Thursday 17 November 2016

Samantha Morris's new book on Cesare Borgia

Today, I am very happy to host the first of two blog tours from Made Global. Today, we have a guest post from Samantha Morris, who has written on Cesare Borgia, the notorious yet fascinating Renaissance statesman, as part of Made Global's In a Nutshell series. Allegedly the inspiration for Machiavelli's The Prince, Borgia's achievements, fame and private life continue to attract interest, five centuries after his death. In his own lifetime, he was accused of corruption, incest, and murder. Morris's book discusses the truth behind his many legends. For our blog, Samantha focuses on one of the accusations - that Cesare was a murderer. 

There's also a giveaway for a reader, with a chance to win a copy of Samantha's new book, after her guest article.

About the Author

Samantha Morris studied archaeology at the University of Winchester where her interest in the history of the Italian Renaissance began. Since graduating University, her interest in the Borgia family has grown to such an extent that she is always looking for new information on the subject as well as fighting against the age-old rumours that haunt them. Samantha describes herself as an accountant by day, historian and author by night.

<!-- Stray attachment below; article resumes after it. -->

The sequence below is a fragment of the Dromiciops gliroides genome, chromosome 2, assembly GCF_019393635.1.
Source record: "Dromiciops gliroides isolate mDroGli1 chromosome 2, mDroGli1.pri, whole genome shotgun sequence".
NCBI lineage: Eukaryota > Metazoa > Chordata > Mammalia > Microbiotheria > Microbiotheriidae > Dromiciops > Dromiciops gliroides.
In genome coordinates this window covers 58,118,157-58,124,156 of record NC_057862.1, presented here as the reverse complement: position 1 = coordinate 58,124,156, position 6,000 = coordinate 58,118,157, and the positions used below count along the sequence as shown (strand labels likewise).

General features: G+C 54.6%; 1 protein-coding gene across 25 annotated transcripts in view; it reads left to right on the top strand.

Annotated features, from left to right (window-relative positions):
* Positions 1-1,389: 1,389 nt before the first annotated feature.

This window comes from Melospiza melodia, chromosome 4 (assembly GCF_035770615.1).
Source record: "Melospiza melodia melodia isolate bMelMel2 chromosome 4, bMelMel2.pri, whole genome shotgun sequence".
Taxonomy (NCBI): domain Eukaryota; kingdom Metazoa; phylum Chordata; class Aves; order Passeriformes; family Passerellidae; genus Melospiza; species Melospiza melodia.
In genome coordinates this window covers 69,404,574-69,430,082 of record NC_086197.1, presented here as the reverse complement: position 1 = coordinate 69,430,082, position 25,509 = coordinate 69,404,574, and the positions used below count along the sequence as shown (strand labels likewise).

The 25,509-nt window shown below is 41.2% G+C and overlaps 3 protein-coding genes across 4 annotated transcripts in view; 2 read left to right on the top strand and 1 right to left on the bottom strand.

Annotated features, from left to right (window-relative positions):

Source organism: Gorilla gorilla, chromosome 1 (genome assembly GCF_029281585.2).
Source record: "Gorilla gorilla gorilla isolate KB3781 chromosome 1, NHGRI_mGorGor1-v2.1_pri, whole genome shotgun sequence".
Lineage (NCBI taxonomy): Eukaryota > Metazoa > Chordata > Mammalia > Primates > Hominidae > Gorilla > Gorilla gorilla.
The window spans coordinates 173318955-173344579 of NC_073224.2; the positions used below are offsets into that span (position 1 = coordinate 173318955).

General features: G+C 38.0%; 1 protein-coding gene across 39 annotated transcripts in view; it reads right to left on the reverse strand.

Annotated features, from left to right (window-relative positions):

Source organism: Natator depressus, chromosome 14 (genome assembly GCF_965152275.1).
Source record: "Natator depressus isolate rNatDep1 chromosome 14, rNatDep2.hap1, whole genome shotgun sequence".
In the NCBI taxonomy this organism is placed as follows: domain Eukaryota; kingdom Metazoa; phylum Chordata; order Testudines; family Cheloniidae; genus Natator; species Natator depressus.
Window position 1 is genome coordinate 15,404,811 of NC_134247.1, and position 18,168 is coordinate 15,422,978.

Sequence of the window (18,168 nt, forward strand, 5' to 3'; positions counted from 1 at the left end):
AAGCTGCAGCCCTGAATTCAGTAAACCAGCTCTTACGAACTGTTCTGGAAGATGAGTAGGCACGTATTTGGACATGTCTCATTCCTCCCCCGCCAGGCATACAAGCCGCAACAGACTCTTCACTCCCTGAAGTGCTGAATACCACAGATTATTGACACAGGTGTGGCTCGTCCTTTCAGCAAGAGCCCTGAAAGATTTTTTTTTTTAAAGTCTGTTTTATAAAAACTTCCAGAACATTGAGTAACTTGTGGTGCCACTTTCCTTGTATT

Her first published book, Cesare Borgia in a Nutshell, is a brief biography which aims to dispel the myths surrounding a key member of the Borgia family. She runs the popular Borgia website and would love to see you on her site.

The Murder of Alfonso D’Aragona – was Cesare Borgia responsible?
From the moment that Lucrezia Borgia's marriage to Giovanni Sforza was annulled, it became obvious to all that she was little more than a pawn on her father and brother's chess board. The young and incredibly beautiful Borgia woman would once more be used as a weapon in her family's political gains, being pushed into a marriage with Alfonso D'Aragona, Duke of Bisceglie. Why? The Borgias decided they wanted the rulers of Naples on their side. Yet their political games were as changeable as the wind and they soon decided that they would rather be allied with the French, even going so far as to marry Cesare off into the French nobility.
It soon became clear that the Borgia's allying themselves with Naples wasn't the right political move to make – and Lucrezia had fallen head over heels in love with Alfonso. Cesare had, after all, married the French Charlotte D'Albret in 1499 and had struck up an alliance with the French King, whilst Alfonso was trying desperately to keep the last vestiges of the alliance with Spain alive. He would hole himself up with his wife, his sister and their friends which led to huge amounts of friction between Alfonso, Alexander VI and Cesare. There is a story from the time which sums up just how divided the family was – a Burgundian had challenged a Frenchman to a duel, and Cesare tried to bribe the Burgundian to lose the duel. Whispers abounded about the city that Cesare would rather lose 20,000 ducats than see a Frenchman lose. Yet despite his obvious dislike of his brother in law, Cesare made it his business whilst in public to act as if their relationship was perfect. To outsiders, it truly looked as if the two young men were perfect friends.